Some tips to buying “serious art” should ease your concerns. It’s really about asking yourself some simple questions before pulling out your wallet and signing that credit card slip. Also, it’s about doing a little homework in your quest for art investing.

Ask yourself one important question: Do I like it? Do I really like it?

No? Then keep on looking. Even if it’s a new, up and coming artist with tons of buzz (and you’re a deep-pocketed collector), walk on by. Art is subjective. What makes you like it is different than what makes someone else like it. It’s terrifically unique in its ability to be so personal.

But Ifv‘ve heard about this artist! He/she is supposed to be great and very collected.

So what? If you’re not entirely sold on the piece (or a relative of the artist), walk on by again. However, if you love the work and feel good about supporting this particular artist, by all means do so.
Just be clear about your motives. If you feel the price of this piece will climb like a trellised bougainvillea, don’t be so sure. Hot artists are like hot new restaurants…packed and interesting for a while until the new one comes along. With that said, if the artist is a personal favorite of yours, why are we even talking? Buy the art!

I love that piece. It goes great with my sofa!

Does it? How long will you have that sofa? Are you keeping it for another five years or is it just this side of shabby? In other words, buy art that will fit into your life now and down the road. Even if it does go with your furniture now, do you feel this color scheme will be something you’ll continue for years to come? Don’t buy bright pink abstracts with shock value unless that is something you want in your life for the long haul. Or unless you absolutely love it. Then refer to tip #1.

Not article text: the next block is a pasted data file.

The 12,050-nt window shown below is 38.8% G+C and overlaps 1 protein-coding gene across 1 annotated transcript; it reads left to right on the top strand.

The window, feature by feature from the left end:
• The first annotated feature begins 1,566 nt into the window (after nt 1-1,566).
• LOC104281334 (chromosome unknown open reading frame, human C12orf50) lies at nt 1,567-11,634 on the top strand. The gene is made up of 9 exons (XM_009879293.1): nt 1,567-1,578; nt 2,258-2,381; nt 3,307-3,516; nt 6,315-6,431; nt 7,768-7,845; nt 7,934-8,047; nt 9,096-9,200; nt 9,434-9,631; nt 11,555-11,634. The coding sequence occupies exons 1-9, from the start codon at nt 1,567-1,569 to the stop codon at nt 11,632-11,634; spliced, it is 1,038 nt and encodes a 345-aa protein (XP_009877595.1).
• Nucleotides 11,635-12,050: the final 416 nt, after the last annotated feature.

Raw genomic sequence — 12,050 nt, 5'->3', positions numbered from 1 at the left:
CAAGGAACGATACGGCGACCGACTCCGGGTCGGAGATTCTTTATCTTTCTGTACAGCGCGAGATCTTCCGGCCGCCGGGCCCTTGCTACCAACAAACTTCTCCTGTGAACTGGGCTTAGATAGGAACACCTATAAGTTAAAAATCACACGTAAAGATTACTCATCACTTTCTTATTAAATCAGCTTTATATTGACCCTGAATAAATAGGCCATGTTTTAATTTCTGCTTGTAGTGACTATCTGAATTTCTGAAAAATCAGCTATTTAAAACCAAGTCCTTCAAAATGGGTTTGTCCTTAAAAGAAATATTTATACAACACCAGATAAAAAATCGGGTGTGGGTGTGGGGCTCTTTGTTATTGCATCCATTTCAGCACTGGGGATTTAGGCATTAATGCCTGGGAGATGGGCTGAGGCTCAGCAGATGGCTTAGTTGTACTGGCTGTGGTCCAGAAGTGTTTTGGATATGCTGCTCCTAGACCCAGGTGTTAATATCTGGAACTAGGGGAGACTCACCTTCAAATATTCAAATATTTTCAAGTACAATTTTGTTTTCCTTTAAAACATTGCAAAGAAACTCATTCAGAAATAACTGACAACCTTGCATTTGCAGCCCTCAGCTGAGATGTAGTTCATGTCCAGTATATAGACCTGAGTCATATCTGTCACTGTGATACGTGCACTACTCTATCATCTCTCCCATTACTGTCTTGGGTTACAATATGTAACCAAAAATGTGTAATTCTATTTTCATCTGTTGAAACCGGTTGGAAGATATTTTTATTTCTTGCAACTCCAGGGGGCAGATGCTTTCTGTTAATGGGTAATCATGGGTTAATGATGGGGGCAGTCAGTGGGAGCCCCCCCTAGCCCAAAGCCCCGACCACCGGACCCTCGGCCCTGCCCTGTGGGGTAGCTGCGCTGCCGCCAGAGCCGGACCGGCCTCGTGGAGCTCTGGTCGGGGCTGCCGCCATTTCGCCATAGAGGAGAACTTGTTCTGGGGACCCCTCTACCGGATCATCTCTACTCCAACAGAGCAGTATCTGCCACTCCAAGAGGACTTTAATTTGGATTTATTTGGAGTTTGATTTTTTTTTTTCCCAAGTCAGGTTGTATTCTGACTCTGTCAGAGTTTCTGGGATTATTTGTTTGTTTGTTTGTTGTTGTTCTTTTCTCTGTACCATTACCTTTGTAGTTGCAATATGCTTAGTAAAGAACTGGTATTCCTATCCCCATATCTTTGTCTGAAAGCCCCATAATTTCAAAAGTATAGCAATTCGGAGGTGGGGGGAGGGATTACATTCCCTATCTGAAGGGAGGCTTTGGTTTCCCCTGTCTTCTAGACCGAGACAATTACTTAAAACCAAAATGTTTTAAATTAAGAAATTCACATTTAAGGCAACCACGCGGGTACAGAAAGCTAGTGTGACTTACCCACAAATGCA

But can’t I buy it because I like it now? Who knows where I’ll be in 10 years?

True. Buy it for now. Enjoy it now. But be careful about buying “investment pieces” for a “now” purchase. Shocking abstracts may look cool and sophisticated in your midtown loft now, but will they fit into your suburban home in a few years? If not, don’t spend too much. If this is a style you feel you’ll always love, then spend more and get the best you can afford. Great art does age well. Cheap and shocking art becomes “bad taste decorating” quickly.

What makes the quality in artwork?

Numerous factors. I’ve walked into galleries where the art literally looked like it took about an hour from start to finish to complete. Two colors of bold dashes across a canvas. A finish that doesn’t ooze depth or richness won’t age well. However, those bold dashes of color could be tomorrow’s treasure if they are layered over an intricate background, or deeply tapestried color combination. Hence, creating a work of this level takes time and effort. It creates a smooth surface and a feeling of old-world mastery–even if it is a brand new piece.

Spend time at galleries before buying your art. Look up-close at the pieces. Do they seem multi-facted and intricate or are they simplistic and basic? Even minimalistic styles of art will be laid upon a well-prepared canvas. The cloth of the canvas will not show through, unless it is for the style of that particular art. A well-developed piece of art always makes me want to reach out and touch it, whether it’s a museum Rembrandt or a quirky city gallery abstract.

When you spend some time analyzing art, you’ll see what I mean.

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